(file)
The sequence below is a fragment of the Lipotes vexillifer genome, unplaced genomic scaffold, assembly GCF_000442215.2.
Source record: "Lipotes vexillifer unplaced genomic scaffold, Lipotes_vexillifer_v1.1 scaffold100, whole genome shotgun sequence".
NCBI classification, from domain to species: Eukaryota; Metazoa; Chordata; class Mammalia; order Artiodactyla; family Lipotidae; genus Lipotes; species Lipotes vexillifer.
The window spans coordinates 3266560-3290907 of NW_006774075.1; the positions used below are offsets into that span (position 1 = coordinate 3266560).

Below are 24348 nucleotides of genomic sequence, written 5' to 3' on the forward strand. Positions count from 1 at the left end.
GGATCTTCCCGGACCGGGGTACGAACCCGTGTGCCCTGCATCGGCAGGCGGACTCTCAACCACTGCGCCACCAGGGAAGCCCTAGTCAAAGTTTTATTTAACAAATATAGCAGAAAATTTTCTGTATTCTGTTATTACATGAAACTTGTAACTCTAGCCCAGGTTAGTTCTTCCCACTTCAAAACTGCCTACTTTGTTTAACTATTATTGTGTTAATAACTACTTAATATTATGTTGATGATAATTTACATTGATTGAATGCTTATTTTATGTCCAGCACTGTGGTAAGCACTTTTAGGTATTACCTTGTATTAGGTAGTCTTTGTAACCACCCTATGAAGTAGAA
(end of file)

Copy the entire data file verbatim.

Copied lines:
The sequence below is a fragment of the Lipotes vexillifer genome, unplaced genomic scaffold, assembly GCF_000442215.2.
Source record: "Lipotes vexillifer unplaced genomic scaffold, Lipotes_vexillifer_v1.1 scaffold100, whole genome shotgun sequence".
NCBI classification, from domain to species: Eukaryota; Metazoa; Chordata; class Mammalia; order Artiodactyla; family Lipotidae; genus Lipotes; species Lipotes vexillifer.
The window spans coordinates 3266560-3290907 of NW_006774075.1; the positions used below are offsets into that span (position 1 = coordinate 3266560).

Below are 24348 nucleotides of genomic sequence, written 5' to 3' on the forward strand. Positions count from 1 at the left end.
GGATCTTCCCGGACCGGGGTACGAACCCGTGTGCCCTGCATCGGCAGGCGGACTCTCAACCACTGCGCCACCAGGGAAGCCCTAGTCAAAGTTTTATTTAACAAATATAGCAGAAAATTTTCTGTATTCTGTTATTACATGAAACTTGTAACTCTAGCCCAGGTTAGTTCTTCCCACTTCAAAACTGCCTACTTTGTTTAACTATTATTGTGTTAATAACTACTTAATATTATGTTGATGATAATTTACATTGATTGAATGCTTATTTTATGTCCAGCACTGTGGTAAGCACTTTTAGGTATTACCTTGTATTAGGTAGTCTTTGTAACCACCCTATGAAGTAGAA